As some of you may have seen, VQR rightly spotted that I failed to cite Wikipedia in some passages in Free. This is entirely my own screwup, and will be corrected in the ebook and digital forms before publication (and in the notes, which will be posted online at the same time the hardcover is released), but I did want to explain a bit more how it happened and what we’re doing about it.
First, as readers of my writings know, I’m a supporter of using Wikipedia as a source (not the only one, of course, and checking the original source material whenever possible). I disagree with those who say it should never be used. But the question is how to use it.
In my drafts, I had intended to blockquote Wikipedia passages, footnoting their URL. But my publisher, like many others, was uncomfortable with the changing nature of Wikipedia, and wanted me to timestamp each URL (something like this: http://en.wikipedia.org/wiki/Chris_Anderson page viewed on July 8th, 2008), which struck me as clumsy and archaic. So at the 11th hour we decided to kill the notes and footnotes entirely and I integrated the attributions into the copy.
In doing so, I went through the document and redid all the attributions, in three groups:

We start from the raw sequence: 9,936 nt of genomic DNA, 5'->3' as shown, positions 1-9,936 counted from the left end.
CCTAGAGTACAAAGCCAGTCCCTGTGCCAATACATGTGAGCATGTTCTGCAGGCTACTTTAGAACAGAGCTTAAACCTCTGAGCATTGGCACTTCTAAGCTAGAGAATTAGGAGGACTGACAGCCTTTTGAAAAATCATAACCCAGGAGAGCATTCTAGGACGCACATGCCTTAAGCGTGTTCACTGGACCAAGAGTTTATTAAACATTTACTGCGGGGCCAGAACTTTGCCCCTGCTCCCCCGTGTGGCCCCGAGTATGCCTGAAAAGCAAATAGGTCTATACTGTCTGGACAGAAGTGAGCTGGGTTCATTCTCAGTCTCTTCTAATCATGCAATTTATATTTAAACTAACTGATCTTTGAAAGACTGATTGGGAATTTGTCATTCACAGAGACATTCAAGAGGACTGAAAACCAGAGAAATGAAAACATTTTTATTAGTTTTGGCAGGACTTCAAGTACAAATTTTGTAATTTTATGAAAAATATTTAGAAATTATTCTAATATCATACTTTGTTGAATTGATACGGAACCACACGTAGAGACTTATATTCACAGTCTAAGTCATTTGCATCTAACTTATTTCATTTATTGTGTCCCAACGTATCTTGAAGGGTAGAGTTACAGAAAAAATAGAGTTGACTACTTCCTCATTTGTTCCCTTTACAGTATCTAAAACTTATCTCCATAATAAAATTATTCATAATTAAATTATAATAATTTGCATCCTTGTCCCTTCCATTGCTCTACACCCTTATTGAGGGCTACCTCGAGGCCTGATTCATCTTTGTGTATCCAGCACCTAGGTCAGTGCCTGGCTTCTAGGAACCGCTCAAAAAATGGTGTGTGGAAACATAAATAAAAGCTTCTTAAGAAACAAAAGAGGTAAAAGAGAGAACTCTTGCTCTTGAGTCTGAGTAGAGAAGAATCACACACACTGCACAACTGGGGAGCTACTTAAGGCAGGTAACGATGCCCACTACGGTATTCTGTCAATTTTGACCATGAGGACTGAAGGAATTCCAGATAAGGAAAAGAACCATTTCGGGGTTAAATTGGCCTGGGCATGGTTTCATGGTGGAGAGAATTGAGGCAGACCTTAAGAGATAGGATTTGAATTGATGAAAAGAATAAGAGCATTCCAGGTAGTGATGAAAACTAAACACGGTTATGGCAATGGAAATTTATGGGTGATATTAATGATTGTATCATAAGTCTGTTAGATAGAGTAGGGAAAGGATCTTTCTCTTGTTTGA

- Long passages of direct quotes (indent, with source)
- Intellectual debts, phrases and other credit due (author credited inline, as with Michael Pollan)
- In the case of source material without an individual author to credit (as in the case of Wikipedia), do a write-through.
Obviously in my rush at the end I missed a few of that last category, which is bad. As you’ll note, these are mostly on the margins of the book’s focus, mostly on historical asides, but that’s no excuse. I should have had a better process to make sure the write-through covered all the text that was not directly sourced.
Also note the VQR is not saying that all the highlighted text is plagiarism; much of is actually properly cited and quoted excerpts of old NY Times articles and other historical sources. And as you’ll see, in most cases I did do a writethrough of the non-quoted Wikipedia text, although clearly I didn’t go nearly far enough and too much of the original Wikipedia authors’ language remained (in a few cases I missed it entirely, such as that short Catholic church usury example, which was a total oversight). This was sloppy and inexcusable, but the part I feel worst about is that in our failure to find a good way to cite Wikipedia as the source we ended up not crediting it at all. That is, among other things, an injustice to the authors of the Wikipedia entry who had done such fine research in the first place, and I’d like to extend a special apology to them.
So now we’ve fixed the digital editions before publication, and we’ll publish those notes after all, online as they should have been to begin with. [UPDATE: A draft version is here. The final version will live in the right column of this blog permanently] That way the links are live and we don’t have to wrestle with how to freeze them in time, which is what threw me in the first place.
Here’s the statement that my publisher, Hyperion, released yesterday:
We are completely satisfied with Chris Anderson’s response. It was an unfortunate mistake, and we are working with the author to correct these errors both in the electronic edition before it posts, and in all future editions of the book.